Likewise, in the tractor segment, during the pre-COVID-19 period, sales were about 3,75,000 units, which went up to 4,18,000 units in 2020. It went up to 4,37,000 units in 2021, and in 2022, it has crossed over to 4,86,000 during the April-November period of the current fiscal year, which is also a phenomenal growth. So the majority of the sectors are pulling in some impressive numbers.
Can you throw some color on what's happening in terms of rural demand?
This kind of growth can never happen without the support of rural demand. If you see the entry-level vehicles in the two-wheeler segment—SUVs and maybe even high-end bikes—they would definitely be contributing to this growth rate in terms of percentages. Two-wheelers grew by 23% in November, tractors by almost 56%, and passenger vehicles by 21%. I mean, whatever data is being disseminated in the market indicates a positive trend. On top of that, normally Q4 comes out to be among the best periods in a financial year for the auto retail industry. It is all looking positive, except for the rising repo interest rates and oil prices, which anyway do not have an immediate impact on buying decisions.
Could you reflect a little bit more on the two-wheeler market because it has been the biggest laggard in terms of overall auto retail sales?
We started the April–November 2019 period with 117 lakh units, this fell to 70.85 lakh units during the same period in 2020. Further, during April–November 2021, there was a bit of improvement to 81.8 lakh units, and now in 2022, during the comparable period, it is 105 lakh units. So it is only a 12 lakh vehicle drop in this period. The recovery in the two-wheeler segment has begun; we could start seeing year-on-year growth from August, and festive finally came in with double-digit growth, which is almost a 50% spike, and November has also resulted in almost 23% growth on a YoY basis in two-wheelers.
So, there is a noticeable recovery in two-wheelers. Furthermore, I believe that the two-wheelers benefited the most from the current marriage season. On top of that, with the crop income coming in the farmers hand from November -December onwards. That will also ensure that the two-wheeler segment continues to perform well in the coming months.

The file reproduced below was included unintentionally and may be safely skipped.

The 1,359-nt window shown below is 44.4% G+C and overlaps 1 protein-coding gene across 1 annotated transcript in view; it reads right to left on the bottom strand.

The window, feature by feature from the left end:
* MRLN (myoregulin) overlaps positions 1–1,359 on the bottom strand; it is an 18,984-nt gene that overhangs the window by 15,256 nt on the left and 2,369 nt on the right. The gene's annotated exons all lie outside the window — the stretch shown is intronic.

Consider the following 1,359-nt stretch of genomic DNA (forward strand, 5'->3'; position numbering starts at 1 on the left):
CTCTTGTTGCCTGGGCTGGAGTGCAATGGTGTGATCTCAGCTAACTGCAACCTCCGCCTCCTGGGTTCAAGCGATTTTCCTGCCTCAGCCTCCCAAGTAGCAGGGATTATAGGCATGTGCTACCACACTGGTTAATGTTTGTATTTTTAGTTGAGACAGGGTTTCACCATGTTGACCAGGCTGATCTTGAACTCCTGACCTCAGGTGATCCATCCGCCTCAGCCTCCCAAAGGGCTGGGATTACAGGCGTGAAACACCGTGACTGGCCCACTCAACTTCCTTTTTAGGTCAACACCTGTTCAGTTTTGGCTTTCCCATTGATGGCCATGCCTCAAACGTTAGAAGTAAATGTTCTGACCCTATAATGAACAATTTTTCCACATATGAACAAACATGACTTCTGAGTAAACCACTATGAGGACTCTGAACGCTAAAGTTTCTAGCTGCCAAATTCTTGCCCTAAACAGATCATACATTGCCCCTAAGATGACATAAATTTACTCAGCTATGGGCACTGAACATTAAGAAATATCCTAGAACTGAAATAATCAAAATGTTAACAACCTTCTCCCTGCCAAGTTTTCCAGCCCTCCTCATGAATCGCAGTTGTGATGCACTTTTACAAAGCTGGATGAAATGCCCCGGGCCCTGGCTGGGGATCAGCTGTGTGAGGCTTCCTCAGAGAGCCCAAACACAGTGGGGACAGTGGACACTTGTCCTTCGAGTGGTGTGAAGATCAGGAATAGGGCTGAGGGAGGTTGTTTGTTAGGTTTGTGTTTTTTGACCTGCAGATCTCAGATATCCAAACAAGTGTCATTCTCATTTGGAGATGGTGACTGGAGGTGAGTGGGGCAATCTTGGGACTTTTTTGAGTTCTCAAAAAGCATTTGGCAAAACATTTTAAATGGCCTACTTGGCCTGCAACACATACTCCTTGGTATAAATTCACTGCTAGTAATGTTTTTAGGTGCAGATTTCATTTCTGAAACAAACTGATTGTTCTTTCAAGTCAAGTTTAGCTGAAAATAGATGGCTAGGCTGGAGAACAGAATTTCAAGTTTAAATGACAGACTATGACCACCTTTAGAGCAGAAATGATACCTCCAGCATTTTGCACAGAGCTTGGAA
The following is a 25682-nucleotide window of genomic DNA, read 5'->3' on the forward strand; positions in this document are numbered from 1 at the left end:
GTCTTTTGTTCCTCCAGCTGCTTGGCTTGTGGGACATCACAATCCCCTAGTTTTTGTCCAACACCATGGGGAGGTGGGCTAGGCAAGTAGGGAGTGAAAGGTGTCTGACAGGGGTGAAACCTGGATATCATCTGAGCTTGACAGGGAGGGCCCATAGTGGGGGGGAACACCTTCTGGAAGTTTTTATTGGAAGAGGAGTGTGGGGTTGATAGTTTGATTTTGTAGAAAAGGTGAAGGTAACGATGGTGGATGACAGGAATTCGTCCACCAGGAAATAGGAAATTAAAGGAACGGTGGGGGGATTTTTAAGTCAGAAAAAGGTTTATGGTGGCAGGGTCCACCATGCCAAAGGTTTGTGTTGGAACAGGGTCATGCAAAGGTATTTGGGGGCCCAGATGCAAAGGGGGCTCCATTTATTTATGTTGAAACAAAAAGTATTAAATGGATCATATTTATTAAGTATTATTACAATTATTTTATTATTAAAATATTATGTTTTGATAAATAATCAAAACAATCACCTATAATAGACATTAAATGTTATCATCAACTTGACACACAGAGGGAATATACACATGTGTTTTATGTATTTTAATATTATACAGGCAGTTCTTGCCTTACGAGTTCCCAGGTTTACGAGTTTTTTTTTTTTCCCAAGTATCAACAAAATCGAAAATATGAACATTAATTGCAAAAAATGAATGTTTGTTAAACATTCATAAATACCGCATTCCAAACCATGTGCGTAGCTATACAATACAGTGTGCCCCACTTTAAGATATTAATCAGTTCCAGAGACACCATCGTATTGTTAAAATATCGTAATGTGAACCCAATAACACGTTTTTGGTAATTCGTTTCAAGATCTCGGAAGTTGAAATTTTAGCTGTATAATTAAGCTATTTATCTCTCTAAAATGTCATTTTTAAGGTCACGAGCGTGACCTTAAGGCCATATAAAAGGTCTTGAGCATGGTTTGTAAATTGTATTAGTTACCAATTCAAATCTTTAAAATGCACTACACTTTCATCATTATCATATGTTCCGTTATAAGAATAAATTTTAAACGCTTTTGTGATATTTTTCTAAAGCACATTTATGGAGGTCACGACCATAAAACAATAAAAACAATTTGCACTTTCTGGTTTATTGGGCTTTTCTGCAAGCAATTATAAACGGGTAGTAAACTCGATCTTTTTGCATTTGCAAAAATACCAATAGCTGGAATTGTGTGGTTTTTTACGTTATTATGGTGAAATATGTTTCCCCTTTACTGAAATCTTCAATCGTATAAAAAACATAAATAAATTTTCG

Also, the entry passenger vehicle also will continue to start delivering decent numbers at least in coming months, because all this harvest season will definitely bring a lot of money to the rural economy. There have been trends since long that whenever a farmer gets money, he normally spends it on land, house and automobiles of some kind. So, that's a very positive side to the coming quarter, and overall, the crop has been decent across India, which will really ensure a good flow of funds in the rural economy.
Fair to say if the two wheeler industry is out of the woods finally?
We are cautiously optimistic. Just because those two months have been good for two-wheelers, we should not assume that all cylinders are firing. Normal observation should be for almost three-four months continuity to have this kind of performance. Then only can we confidently say that all cylinders are firing. So, we would continue to observe in the coming two months also, but the stress on the dealers is easing.
In October, two-wheeler dealers had a paid-up stock of 45 days, which in November has come down to almost 30-35 days on average, which is a reduction of almost 10–12 days. So that's a very positive sign.
In fact, if you look at the wholesale numbers, in October, the industry billed 14,97,000 units, the billing came down to 11,77,000 units in November. In comparison, retail sales were at 18,47,000 units. So that's a really good sign that stocks have been reduced at the dealer level and customers are forthcoming and buying vehicles across the length and breadth of the country, except for a couple of states. Let's observe for another two months and then confidently say yes, this segment is kind of revived, but the stress has definitely gone up from the dealers’ shoulders now.
What about commercial vehicle growth?